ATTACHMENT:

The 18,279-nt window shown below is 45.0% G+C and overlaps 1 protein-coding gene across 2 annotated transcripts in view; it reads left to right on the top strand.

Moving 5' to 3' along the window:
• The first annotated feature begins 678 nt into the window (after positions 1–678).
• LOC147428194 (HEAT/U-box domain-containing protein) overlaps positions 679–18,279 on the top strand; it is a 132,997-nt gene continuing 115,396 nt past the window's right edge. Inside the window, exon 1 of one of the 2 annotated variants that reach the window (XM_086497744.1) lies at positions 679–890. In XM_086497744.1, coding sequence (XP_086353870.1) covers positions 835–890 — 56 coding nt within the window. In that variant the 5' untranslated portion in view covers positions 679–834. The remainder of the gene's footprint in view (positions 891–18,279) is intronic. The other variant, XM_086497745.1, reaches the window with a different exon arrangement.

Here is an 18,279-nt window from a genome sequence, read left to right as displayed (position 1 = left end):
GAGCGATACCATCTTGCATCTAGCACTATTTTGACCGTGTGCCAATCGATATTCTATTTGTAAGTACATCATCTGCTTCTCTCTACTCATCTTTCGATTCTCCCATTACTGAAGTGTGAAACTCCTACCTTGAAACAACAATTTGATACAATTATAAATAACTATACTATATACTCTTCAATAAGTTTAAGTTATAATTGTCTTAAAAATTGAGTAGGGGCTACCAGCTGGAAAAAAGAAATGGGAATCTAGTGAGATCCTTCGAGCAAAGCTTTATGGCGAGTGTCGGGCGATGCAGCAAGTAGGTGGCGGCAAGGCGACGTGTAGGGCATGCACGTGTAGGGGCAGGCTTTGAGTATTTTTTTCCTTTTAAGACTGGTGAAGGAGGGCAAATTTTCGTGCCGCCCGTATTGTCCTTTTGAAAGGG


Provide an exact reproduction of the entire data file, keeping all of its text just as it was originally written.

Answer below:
The 18,279-nt window shown below is 45.0% G+C and overlaps 1 protein-coding gene across 2 annotated transcripts in view; it reads left to right on the top strand.

Moving 5' to 3' along the window:
• The first annotated feature begins 678 nt into the window (after positions 1–678).
• LOC147428194 (HEAT/U-box domain-containing protein) overlaps positions 679–18,279 on the top strand; it is a 132,997-nt gene continuing 115,396 nt past the window's right edge. Inside the window, exon 1 of one of the 2 annotated variants that reach the window (XM_086497744.1) lies at positions 679–890. In XM_086497744.1, coding sequence (XP_086353870.1) covers positions 835–890 — 56 coding nt within the window. In that variant the 5' untranslated portion in view covers positions 679–834. The remainder of the gene's footprint in view (positions 891–18,279) is intronic. The other variant, XM_086497745.1, reaches the window with a different exon arrangement.

Here is an 18,279-nt window from a genome sequence, read left to right as displayed (position 1 = left end):
GAGCGATACCATCTTGCATCTAGCACTATTTTGACCGTGTGCCAATCGATATTCTATTTGTAAGTACATCATCTGCTTCTCTCTACTCATCTTTCGATTCTCCCATTACTGAAGTGTGAAACTCCTACCTTGAAACAACAATTTGATACAATTATAAATAACTATACTATATACTCTTCAATAAGTTTAAGTTATAATTGTCTTAAAAATTGAGTAGGGGCTACCAGCTGGAAAAAAGAAATGGGAATCTAGTGAGATCCTTCGAGCAAAGCTTTATGGCGAGTGTCGGGCGATGCAGCAAGTAGGTGGCGGCAAGGCGACGTGTAGGGCATGCACGTGTAGGGGCAGGCTTTGAGTATTTTTTTCCTTTTAAGACTGGTGAAGGAGGGCAAATTTTCGTGCCGCCCGTATTGTCCTTTTGAAAGGG